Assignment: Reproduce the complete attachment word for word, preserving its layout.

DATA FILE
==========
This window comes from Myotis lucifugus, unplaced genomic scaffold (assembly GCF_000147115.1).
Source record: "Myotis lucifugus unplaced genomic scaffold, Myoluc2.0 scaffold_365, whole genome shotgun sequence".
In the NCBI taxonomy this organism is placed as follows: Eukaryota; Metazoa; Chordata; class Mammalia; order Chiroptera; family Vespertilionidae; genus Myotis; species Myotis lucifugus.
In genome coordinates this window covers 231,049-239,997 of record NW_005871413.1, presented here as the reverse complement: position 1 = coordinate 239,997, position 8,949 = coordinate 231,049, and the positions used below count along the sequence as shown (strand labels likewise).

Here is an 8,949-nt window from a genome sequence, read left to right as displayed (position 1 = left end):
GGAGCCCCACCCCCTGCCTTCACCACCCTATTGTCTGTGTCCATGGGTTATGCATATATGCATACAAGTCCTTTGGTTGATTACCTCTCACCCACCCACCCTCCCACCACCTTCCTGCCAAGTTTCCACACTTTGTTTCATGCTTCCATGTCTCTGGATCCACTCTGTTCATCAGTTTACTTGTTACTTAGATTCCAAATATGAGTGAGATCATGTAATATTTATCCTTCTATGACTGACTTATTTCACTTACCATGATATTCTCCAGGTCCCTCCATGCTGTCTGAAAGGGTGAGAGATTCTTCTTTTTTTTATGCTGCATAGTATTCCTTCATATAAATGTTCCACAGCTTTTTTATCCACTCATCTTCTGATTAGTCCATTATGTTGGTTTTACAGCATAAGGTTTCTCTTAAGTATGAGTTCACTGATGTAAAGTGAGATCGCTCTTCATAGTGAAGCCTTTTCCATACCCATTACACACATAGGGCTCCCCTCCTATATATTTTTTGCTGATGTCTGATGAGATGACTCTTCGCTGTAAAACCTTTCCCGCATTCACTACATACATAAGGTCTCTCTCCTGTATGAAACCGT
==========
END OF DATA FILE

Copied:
This window comes from Myotis lucifugus, unplaced genomic scaffold (assembly GCF_000147115.1).
Source record: "Myotis lucifugus unplaced genomic scaffold, Myoluc2.0 scaffold_365, whole genome shotgun sequence".
In the NCBI taxonomy this organism is placed as follows: Eukaryota; Metazoa; Chordata; class Mammalia; order Chiroptera; family Vespertilionidae; genus Myotis; species Myotis lucifugus.
In genome coordinates this window covers 231,049-239,997 of record NW_005871413.1, presented here as the reverse complement: position 1 = coordinate 239,997, position 8,949 = coordinate 231,049, and the positions used below count along the sequence as shown (strand labels likewise).

Here is an 8,949-nt window from a genome sequence, read left to right as displayed (position 1 = left end):
GGAGCCCCACCCCCTGCCTTCACCACCCTATTGTCTGTGTCCATGGGTTATGCATATATGCATACAAGTCCTTTGGTTGATTACCTCTCACCCACCCACCCTCCCACCACCTTCCTGCCAAGTTTCCACACTTTGTTTCATGCTTCCATGTCTCTGGATCCACTCTGTTCATCAGTTTACTTGTTACTTAGATTCCAAATATGAGTGAGATCATGTAATATTTATCCTTCTATGACTGACTTATTTCACTTACCATGATATTCTCCAGGTCCCTCCATGCTGTCTGAAAGGGTGAGAGATTCTTCTTTTTTTTATGCTGCATAGTATTCCTTCATATAAATGTTCCACAGCTTTTTTATCCACTCATCTTCTGATTAGTCCATTATGTTGGTTTTACAGCATAAGGTTTCTCTTAAGTATGAGTTCACTGATGTAAAGTGAGATCGCTCTTCATAGTGAAGCCTTTTCCATACCCATTACACACATAGGGCTCCCCTCCTATATATTTTTTGCTGATGTCTGATGAGATGACTCTTCGCTGTAAAACCTTTCCCGCATTCACTACATACATAAGGTCTCTCTCCTGTATGAAACCGT